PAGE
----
PRESS RELEASE: Cervivor Founder and Chief Visionary, Tamika Felder Invited to Share Opening Remarks for First Lady, Dr. Jill Biden and the American Cancer Society’s Launch of The National Breast and Cervical Cancer Roundtables

WASHINGTON, D.C. – In February 2022, the American Cancer Society announced they would be launching two national roundtables: one for cervical cancer and the other for breast cancer. This was a response to President Biden’s call to action in reducing cancer incidence and death rates faster. This initiative is to bring together leading organizations and experts in the cervical and breast cancer space to drive progress and improve the lives of cancer patients, as well as their families.

The objectives of the national roundtables align with the President’s Cancer Panel’s report Closing Gaps in Cancer Screening: Connecting People, Communities, and Systems to Improve Equity and Access

The report addresses the need to:

  • Improve and Align Communication: Develop effective communications about cancer screening that reach all populations; and expand and strengthen National Cancer Roundtables that include a focus on cancer screening.
  • Facilitate Equitable Access: Barriers contribute to lower rates of cancer screening initiation and the recommended follow-up observed among many populations in the United States; there is a need to provide and sustainably fund community-oriented outreach and support services to promote appropriate screening and follow-up care plus increase access to self-sampling for cancer screening.
  • Strengthen Workforce Collaborations: Team-based care has the potential to improve implementation of cancer screening but in order to accomplish this, supportive policies and a commitment to team-based care approaches are needed which include the empowerment of healthcare team members to support screening plus having the opportunity for training and residency programs; and expanding access to genetic testing and counseling for cancer risk assessments to catch cancer early.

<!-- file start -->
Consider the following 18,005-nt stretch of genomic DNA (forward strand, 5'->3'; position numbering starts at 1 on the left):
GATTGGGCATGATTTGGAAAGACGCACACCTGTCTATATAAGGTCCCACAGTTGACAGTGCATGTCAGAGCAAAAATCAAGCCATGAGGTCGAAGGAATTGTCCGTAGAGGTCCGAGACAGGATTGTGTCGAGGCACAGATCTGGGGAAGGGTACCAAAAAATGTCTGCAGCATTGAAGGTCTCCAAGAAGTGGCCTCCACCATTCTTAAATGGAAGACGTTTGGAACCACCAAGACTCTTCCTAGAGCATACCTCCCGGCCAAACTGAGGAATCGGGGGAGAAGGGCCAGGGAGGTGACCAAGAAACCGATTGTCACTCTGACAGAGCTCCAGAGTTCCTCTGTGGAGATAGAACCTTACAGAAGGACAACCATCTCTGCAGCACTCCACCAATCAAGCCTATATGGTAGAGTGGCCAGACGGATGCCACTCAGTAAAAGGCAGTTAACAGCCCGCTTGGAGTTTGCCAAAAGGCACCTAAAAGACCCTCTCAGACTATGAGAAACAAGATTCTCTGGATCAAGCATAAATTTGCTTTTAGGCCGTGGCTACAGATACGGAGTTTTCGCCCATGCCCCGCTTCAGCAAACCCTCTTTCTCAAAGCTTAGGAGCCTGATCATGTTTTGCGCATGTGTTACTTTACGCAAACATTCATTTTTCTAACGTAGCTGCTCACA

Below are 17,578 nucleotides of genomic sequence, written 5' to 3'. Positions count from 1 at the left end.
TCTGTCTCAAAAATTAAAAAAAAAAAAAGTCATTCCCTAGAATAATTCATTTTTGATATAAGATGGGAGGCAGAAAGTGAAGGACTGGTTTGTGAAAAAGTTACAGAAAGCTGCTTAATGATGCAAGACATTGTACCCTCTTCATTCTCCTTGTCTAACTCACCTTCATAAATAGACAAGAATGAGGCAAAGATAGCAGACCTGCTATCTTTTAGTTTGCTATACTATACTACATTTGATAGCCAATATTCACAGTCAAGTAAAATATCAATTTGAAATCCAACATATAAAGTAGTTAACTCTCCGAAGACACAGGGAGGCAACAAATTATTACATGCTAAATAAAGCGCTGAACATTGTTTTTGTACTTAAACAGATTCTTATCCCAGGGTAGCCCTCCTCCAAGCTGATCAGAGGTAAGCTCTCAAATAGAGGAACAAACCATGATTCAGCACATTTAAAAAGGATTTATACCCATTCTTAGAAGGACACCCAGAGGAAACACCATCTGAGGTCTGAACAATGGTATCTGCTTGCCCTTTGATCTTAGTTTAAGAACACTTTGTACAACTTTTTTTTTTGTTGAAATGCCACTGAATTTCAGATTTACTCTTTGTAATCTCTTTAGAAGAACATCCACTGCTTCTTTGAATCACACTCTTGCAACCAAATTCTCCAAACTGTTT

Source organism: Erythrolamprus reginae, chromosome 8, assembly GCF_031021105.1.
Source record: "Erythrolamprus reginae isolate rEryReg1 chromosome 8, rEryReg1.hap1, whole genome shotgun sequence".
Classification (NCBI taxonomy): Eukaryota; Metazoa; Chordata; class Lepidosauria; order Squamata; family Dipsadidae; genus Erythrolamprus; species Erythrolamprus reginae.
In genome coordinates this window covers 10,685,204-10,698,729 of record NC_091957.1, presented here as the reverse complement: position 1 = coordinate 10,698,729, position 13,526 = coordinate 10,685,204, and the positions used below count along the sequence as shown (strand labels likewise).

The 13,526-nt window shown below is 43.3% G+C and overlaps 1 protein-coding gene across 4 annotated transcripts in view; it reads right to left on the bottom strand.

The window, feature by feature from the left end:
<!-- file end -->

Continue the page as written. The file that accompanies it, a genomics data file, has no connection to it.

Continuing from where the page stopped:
• Create effective health IT: Providers and patients alike are faced with more information than they can process in a reasonable amount of time. Health information technology (IT) has potential to help providers, patients, and healthcare systems quickly access and effectively use clinical knowledge and patient-specific data.

Cervivor Founder and Chief Visionary, Tamika Felder was invited to speak on behalf of cervical cancer patient advocates and their families to increase awareness, impact change, and work collectively towards eliminating cervical cancer. Tamika and Cervivor, Inc. have been long-standing influencers on the panel since 2003, helping to provide vision as well as patient stories. She shares, “For me it is personal. My legacy won’t be the lives that I bring into this world but the lives I will save.”

First Lady Jill Biden attends an American Cancer Society Roundtable event, Monday, October 24, 2022, in the State Dining Room of the White House. (Official White House Photo by Adam Schultz)

Recording artist and cancer prevention advocate, Mary J. Blige shared the personal impact cancer has had on her family in recent years and why she has dedicated so much time to awareness. She phrases a key message, “I’ve dedicated time to making people understand their health is their wealth and urging them to make it a priority.”

American Cancer Society CEO, Dr. Karen Knudsen states, “We at the American Cancer Society represent all 1.9 million Americans that hear each year that they will have cancer and we are absolutely resonating with the goal of the Cancer Moonshot to end cancer as we know it.”

Dr. Karen Knudsen, Tamika Felder, First Lady Dr. Jill Biden, and Mary J. Blige

Dr. Knudsen also brings to light that breast cancer still remains to be the second leading cause of cancer death for women in this country and number one for Black and Latina women. 14,000+ women are diagnosed with cervical cancer and over 4,000 will die from the disease. Black and Latina women are again, impacted at nearly twice the rate as their Caucasian peers.

First Lady, Dr. Biden emphasizes there should be no woman left behind. There is an absolute need for collaborative efforts including the patient advocate voice because this impacts us all. The focus is to put patients and their families at the center of their cancer – from diagnosis to survivorship and we are rewriting the narrative of cancer.